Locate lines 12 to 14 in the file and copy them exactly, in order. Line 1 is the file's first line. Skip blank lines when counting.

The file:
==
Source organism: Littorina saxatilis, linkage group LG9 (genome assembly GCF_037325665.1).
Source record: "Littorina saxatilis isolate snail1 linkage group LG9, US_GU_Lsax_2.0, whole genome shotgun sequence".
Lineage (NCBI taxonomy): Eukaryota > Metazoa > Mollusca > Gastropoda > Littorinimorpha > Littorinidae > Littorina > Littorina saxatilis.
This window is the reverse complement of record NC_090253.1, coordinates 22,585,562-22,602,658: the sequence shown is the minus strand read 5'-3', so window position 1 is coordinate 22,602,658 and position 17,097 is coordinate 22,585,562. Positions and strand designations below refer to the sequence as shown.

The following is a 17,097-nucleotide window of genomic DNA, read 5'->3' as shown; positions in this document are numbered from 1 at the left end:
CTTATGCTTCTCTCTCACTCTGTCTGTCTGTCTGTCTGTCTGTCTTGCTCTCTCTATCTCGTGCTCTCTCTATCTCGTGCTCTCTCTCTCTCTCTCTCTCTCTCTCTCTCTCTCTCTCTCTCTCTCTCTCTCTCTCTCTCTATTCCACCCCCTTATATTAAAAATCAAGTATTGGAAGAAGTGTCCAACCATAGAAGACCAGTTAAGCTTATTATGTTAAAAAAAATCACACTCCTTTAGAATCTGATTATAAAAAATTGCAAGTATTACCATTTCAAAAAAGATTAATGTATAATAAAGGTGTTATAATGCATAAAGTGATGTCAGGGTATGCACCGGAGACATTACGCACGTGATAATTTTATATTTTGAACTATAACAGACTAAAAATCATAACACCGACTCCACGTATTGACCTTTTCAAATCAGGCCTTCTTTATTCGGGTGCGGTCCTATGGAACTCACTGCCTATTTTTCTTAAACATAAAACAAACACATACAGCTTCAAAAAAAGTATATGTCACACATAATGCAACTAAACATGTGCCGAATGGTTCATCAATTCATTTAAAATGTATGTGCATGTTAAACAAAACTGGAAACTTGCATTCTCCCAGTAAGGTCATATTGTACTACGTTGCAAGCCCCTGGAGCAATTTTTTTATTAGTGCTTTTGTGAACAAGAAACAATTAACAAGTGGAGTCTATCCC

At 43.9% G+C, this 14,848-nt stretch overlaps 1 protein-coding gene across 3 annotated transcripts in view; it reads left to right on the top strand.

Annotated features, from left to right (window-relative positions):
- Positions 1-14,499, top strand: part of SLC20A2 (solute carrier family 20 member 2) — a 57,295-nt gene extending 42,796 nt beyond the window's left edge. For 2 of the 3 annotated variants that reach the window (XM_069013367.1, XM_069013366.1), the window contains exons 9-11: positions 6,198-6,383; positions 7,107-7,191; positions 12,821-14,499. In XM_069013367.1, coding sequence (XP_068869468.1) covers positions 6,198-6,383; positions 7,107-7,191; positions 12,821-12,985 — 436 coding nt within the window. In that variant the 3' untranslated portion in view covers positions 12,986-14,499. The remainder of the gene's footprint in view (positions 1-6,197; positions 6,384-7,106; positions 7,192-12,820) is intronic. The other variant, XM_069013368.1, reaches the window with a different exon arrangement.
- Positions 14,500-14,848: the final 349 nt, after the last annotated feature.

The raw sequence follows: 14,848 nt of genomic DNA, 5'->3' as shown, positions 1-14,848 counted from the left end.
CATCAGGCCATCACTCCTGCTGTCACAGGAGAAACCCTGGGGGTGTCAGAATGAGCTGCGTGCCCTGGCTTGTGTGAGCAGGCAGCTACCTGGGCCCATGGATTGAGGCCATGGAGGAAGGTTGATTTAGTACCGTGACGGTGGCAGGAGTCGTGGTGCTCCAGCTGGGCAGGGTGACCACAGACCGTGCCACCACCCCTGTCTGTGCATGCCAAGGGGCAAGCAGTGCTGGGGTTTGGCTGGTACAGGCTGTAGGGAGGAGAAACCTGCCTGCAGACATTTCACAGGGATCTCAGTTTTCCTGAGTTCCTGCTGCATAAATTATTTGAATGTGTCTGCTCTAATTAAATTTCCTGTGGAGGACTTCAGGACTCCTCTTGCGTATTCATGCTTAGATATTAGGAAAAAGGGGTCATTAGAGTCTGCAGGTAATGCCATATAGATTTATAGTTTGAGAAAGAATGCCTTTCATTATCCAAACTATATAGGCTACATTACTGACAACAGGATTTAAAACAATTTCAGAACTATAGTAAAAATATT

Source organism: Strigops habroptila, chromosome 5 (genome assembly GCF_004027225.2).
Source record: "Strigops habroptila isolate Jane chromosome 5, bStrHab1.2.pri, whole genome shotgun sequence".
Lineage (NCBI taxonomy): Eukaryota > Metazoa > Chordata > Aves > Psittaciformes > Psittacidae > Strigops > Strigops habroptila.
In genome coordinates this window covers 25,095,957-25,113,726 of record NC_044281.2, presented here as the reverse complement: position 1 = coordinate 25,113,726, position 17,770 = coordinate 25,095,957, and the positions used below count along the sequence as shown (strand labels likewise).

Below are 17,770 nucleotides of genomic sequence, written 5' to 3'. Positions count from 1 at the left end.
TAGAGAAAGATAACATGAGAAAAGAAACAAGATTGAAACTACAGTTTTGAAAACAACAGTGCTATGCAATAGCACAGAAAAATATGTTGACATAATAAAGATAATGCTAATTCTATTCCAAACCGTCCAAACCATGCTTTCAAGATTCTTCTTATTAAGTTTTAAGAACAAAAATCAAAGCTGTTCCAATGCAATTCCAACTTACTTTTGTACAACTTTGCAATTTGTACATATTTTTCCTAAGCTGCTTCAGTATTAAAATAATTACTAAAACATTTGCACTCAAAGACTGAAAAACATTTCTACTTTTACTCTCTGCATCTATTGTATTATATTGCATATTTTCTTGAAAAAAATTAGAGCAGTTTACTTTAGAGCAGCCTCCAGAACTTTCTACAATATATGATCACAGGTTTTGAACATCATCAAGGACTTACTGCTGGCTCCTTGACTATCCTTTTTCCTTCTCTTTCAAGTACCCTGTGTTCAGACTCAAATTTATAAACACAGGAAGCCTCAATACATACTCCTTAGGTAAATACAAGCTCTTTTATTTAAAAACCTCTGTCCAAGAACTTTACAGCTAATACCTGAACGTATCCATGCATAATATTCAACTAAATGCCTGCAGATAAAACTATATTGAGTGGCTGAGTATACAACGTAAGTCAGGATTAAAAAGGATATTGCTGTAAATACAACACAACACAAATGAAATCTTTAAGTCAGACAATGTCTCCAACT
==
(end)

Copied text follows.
CATCAGGCCATCACTCCTGCTGTCACAGGAGAAACCCTGGGGGTGTCAGAATGAGCTGCGTGCCCTGGCTTGTGTGAGCAGGCAGCTACCTGGGCCCATGGATTGAGGCCATGGAGGAAGGTTGATTTAGTACCGTGACGGTGGCAGGAGTCGTGGTGCTCCAGCTGGGCAGGGTGACCACAGACCGTGCCACCACCCCTGTCTGTGCATGCCAAGGGGCAAGCAGTGCTGGGGTTTGGCTGGTACAGGCTGTAGGGAGGAGAAACCTGCCTGCAGACATTTCACAGGGATCTCAGTTTTCCTGAGTTCCTGCTGCATAAATTATTTGAATGTGTCTGCTCTAATTAAATTTCCTGTGGAGGACTTCAGGACTCCTCTTGCGTATTCATGCTTAGATATTAGGAAAAAGGGGTCATTAGAGTCTGCAGGTAATGCCATATAGATTTATAGTTTGAGAAAGAATGCCTTTCATTATCCAAACTATATAGGCTACATTACTGACAACAGGATTTAAAACAATTTCAGAACTATAGTAAAAATATT

Source organism: Strigops habroptila, chromosome 5 (genome assembly GCF_004027225.2).
Source record: "Strigops habroptila isolate Jane chromosome 5, bStrHab1.2.pri, whole genome shotgun sequence".